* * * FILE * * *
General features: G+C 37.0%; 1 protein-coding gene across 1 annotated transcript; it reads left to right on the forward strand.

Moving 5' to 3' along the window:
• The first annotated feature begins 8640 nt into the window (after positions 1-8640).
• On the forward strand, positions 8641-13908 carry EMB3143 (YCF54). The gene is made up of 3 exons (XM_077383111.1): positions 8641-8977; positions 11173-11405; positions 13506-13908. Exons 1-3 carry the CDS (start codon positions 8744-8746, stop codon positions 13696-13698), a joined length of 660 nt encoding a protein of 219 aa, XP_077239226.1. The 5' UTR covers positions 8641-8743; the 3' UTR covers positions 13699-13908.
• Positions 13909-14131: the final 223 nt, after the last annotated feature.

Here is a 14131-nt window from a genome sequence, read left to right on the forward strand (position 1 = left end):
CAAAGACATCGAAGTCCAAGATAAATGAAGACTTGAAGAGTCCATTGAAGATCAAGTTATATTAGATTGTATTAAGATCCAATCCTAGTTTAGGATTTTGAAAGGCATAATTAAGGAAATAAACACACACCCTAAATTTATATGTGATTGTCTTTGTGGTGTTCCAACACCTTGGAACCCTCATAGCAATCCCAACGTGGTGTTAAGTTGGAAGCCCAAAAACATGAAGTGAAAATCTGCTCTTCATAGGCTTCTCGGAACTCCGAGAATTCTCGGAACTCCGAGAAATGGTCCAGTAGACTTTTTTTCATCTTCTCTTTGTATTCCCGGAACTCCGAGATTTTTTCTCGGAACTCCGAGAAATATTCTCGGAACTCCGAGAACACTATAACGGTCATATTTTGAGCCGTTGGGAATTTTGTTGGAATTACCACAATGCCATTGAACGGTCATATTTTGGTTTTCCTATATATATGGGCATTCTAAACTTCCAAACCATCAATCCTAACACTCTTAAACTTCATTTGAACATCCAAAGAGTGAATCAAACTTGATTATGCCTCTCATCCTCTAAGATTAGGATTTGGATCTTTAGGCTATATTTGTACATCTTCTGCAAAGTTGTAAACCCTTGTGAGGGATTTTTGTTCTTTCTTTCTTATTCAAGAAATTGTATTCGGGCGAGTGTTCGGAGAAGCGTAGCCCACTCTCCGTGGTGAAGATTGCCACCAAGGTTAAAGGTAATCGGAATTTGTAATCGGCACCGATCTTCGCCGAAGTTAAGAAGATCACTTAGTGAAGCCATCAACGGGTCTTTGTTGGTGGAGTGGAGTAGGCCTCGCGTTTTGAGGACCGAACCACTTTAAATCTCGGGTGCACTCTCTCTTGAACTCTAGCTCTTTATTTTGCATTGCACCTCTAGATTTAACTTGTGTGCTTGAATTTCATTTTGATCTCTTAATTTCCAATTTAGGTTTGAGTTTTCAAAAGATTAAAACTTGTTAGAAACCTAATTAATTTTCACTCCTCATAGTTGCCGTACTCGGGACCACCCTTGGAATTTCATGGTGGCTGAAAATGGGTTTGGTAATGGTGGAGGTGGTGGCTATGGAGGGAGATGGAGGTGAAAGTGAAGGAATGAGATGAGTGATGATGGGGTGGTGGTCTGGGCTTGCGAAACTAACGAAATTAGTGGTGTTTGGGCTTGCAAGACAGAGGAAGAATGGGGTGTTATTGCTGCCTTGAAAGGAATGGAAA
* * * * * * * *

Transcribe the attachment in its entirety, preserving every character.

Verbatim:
General features: G+C 37.0%; 1 protein-coding gene across 1 annotated transcript; it reads left to right on the forward strand.

Moving 5' to 3' along the window:
• The first annotated feature begins 8640 nt into the window (after positions 1-8640).
• On the forward strand, positions 8641-13908 carry EMB3143 (YCF54). The gene is made up of 3 exons (XM_077383111.1): positions 8641-8977; positions 11173-11405; positions 13506-13908. Exons 1-3 carry the CDS (start codon positions 8744-8746, stop codon positions 13696-13698), a joined length of 660 nt encoding a protein of 219 aa, XP_077239226.1. The 5' UTR covers positions 8641-8743; the 3' UTR covers positions 13699-13908.
• Positions 13909-14131: the final 223 nt, after the last annotated feature.

Here is a 14131-nt window from a genome sequence, read left to right on the forward strand (position 1 = left end):
CAAAGACATCGAAGTCCAAGATAAATGAAGACTTGAAGAGTCCATTGAAGATCAAGTTATATTAGATTGTATTAAGATCCAATCCTAGTTTAGGATTTTGAAAGGCATAATTAAGGAAATAAACACACACCCTAAATTTATATGTGATTGTCTTTGTGGTGTTCCAACACCTTGGAACCCTCATAGCAATCCCAACGTGGTGTTAAGTTGGAAGCCCAAAAACATGAAGTGAAAATCTGCTCTTCATAGGCTTCTCGGAACTCCGAGAATTCTCGGAACTCCGAGAAATGGTCCAGTAGACTTTTTTTCATCTTCTCTTTGTATTCCCGGAACTCCGAGATTTTTTCTCGGAACTCCGAGAAATATTCTCGGAACTCCGAGAACACTATAACGGTCATATTTTGAGCCGTTGGGAATTTTGTTGGAATTACCACAATGCCATTGAACGGTCATATTTTGGTTTTCCTATATATATGGGCATTCTAAACTTCCAAACCATCAATCCTAACACTCTTAAACTTCATTTGAACATCCAAAGAGTGAATCAAACTTGATTATGCCTCTCATCCTCTAAGATTAGGATTTGGATCTTTAGGCTATATTTGTACATCTTCTGCAAAGTTGTAAACCCTTGTGAGGGATTTTTGTTCTTTCTTTCTTATTCAAGAAATTGTATTCGGGCGAGTGTTCGGAGAAGCGTAGCCCACTCTCCGTGGTGAAGATTGCCACCAAGGTTAAAGGTAATCGGAATTTGTAATCGGCACCGATCTTCGCCGAAGTTAAGAAGATCACTTAGTGAAGCCATCAACGGGTCTTTGTTGGTGGAGTGGAGTAGGCCTCGCGTTTTGAGGACCGAACCACTTTAAATCTCGGGTGCACTCTCTCTTGAACTCTAGCTCTTTATTTTGCATTGCACCTCTAGATTTAACTTGTGTGCTTGAATTTCATTTTGATCTCTTAATTTCCAATTTAGGTTTGAGTTTTCAAAAGATTAAAACTTGTTAGAAACCTAATTAATTTTCACTCCTCATAGTTGCCGTACTCGGGACCACCCTTGGAATTTCATGGTGGCTGAAAATGGGTTTGGTAATGGTGGAGGTGGTGGCTATGGAGGGAGATGGAGGTGAAAGTGAAGGAATGAGATGAGTGATGATGGGGTGGTGGTCTGGGCTTGCGAAACTAACGAAATTAGTGGTGTTTGGGCTTGCAAGACAGAGGAAGAATGGGGTGTTATTGCTGCCTTGAAAGGAATGGAAA